History of Falls Should Guide Exercise Prescription for Seniors

Fran Lowry

June 07, 2021

Past falls predict future falls and are a crucial factor to consider when prescribing exercise for seniors, according to new research.

In a study presented at the virtual American College of Sports Medicine (ACSM) 2021 Annual Meeting, investigators assessed the effect of past falls on the likelihood of future falls. The study, which included more than 600 older adults, indicated that each fall experienced in the past 5 years was associated with an almost fourfold increase in the odds of falling again sometime in the next several months.

The ACSM's Guidelines of Exercise Testing and Prescription recommend that older adults perform aerobic exercise 5 days a week and that they supplement this with 2 days of flexibility and resistance training.

But some researchers believe the recommendations should take into account adults who have previously experienced a fall.

Marie Acosta

"I watched way too many adults in my community suffer from falls, and then I watched how dire the consequences often were," first author Marie R. Acosta, a former undergraduate student at the University of the Pacific, Stockton, California, told Medscape Medical News.

"I realized that getting older adults to engage in physical activities was not a simple go-do-it prescription. It's not prophylactic, because it increases their fall risk. Shedding more light on that risk to see what the effect of past falls could be on the likelihood and incidence of future falls was our aim in this study," Acosta said.

She and her group evaluated 615 patients (mean age, 80 years; range, 71 to 89 years; 72% women) who were admitted to a level 1 trauma center for a fall-related injury over a 1-year period.

The researchers analyzed the patients' records to determine any admissions for fall-related injuries within the past 5 years. They then tracked these patients going forward for another 8 months to record any additional falls.

They found that past falls increased the liklihood that patients would fall again. This held true after controlling for factors such as cognitive decline and balance problems caused by certain medications.

Overall, the patients in the study experienced a mean of 1.9 (±1.3) previous fall-related injuries, and they sustained 0.5 ± 0.9 falls during the 8-month tracking period.

The researchers found that each additional previous fall was associated with a 3.9-fold increase in the odds of experiencing a future fall (95% CI, 3.131 – 4.961; P < .001).

Another analysis of the data revealed that each additional previous fall was associated with nearly a 95% increased risk for future falls.

"Our findings highlight the importance of asking older adults about their history of falls before you prescribe an exercise regimen for them," Acosta said.

"Saying to older adults, 'Go exercise,' is not helpful or beneficial if they have fallen in the past. My take-home message is for clinicians, personal trainers, exercise coaches, and fitness specialists to include questions about fall propensity for every client who is middle aged or older," she said.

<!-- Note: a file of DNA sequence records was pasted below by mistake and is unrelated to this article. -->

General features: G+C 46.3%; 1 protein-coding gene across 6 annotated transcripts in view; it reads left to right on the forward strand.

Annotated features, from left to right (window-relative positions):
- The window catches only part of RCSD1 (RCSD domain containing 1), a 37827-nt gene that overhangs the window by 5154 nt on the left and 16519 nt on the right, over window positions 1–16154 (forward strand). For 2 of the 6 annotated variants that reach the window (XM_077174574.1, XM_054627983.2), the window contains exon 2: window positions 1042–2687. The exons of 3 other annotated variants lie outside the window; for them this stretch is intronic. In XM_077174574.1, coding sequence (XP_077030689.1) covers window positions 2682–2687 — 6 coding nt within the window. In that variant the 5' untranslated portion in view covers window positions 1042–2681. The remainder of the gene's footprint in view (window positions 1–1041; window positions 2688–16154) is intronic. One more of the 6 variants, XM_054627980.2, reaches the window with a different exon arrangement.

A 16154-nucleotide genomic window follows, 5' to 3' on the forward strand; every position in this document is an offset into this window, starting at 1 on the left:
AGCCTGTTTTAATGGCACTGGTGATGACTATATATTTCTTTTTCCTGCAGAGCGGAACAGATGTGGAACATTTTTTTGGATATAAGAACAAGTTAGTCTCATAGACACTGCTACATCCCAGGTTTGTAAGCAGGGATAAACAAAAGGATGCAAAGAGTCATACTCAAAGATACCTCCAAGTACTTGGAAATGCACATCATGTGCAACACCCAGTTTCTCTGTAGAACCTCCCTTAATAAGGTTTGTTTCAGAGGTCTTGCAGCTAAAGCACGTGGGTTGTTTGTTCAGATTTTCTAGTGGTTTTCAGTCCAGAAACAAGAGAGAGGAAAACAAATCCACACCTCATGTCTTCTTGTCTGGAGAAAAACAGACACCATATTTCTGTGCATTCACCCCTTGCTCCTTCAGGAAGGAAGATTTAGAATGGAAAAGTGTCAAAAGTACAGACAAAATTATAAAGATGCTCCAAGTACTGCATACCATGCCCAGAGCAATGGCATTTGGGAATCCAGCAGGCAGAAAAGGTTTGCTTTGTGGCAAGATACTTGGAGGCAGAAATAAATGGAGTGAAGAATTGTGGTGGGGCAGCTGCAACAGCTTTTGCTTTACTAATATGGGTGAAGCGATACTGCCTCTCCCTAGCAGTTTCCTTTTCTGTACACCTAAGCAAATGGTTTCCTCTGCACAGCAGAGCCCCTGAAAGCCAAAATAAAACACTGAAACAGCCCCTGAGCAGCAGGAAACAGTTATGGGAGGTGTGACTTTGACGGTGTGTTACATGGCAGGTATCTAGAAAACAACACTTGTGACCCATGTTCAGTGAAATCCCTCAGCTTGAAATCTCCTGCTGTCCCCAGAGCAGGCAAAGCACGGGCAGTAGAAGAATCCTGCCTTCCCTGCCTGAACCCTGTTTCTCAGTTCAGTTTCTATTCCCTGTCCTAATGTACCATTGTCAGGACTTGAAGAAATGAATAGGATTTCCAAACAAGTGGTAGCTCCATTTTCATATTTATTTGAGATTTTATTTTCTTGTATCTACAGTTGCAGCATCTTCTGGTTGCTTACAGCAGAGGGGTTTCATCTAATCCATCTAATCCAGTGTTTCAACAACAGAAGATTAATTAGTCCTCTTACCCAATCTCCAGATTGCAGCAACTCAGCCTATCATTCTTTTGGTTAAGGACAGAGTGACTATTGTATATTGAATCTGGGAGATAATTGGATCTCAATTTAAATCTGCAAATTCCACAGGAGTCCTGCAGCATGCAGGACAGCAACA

Screening for Falls a Must

"This analysis emphasizes that fall risk screening is a critical component of pre-exercise evaluation and should be considered a primary risk factor in the development of a patient's exercise program," commented Amanda L. Zaleski, PhD, director of exercise physiology research at Hartford Hospital, Hartford, Connecticut.

Dr Amanda Zaleski

"Patients who are at risk for falls should be recommended to engage in neuromotor exercise training 2 to 3 days per week as the foundation of their exercise program," Zaleski, who was not part of the study, told Medscape Medical News.

"The good news is that there are various multimodal forms of exercise, such as Tai Chi, that are widely accessible, engaging, and equally effective at reducing fall risk and other comorbid risk factors likely to cluster in older adults, such as hypertension," she said. "This is where exercise prescription becomes more of an art vs prescriptive."

You're Never Too Old to Get Stronger

Summer Cook, PhD, an associate professor of kinesiology at the University of New Hampshire, Durham, New Hampshire, agrees that adding to the ACSM guidelines for exercise a recommendation to screen for falls among seniors is a good idea.

Dr Summer Cook

Cook regularly works with older adults and recommends specific exercise interventions for them. Her experience has taught her that every older adult is different, and they have very diverse physical function and abilities.

"The exercise prescriptions were tailored to each person's physical needs as well as their goals. It's never too late to build muscle and strength. You're never too old to get stronger," she said.

Acosta, Zaleski, and Cook report no relevant financial relationships.

American College of Sports Medicine (ACSM) 2021 Annual Meeting: Abstract 1184. Presented June 1, 2021.

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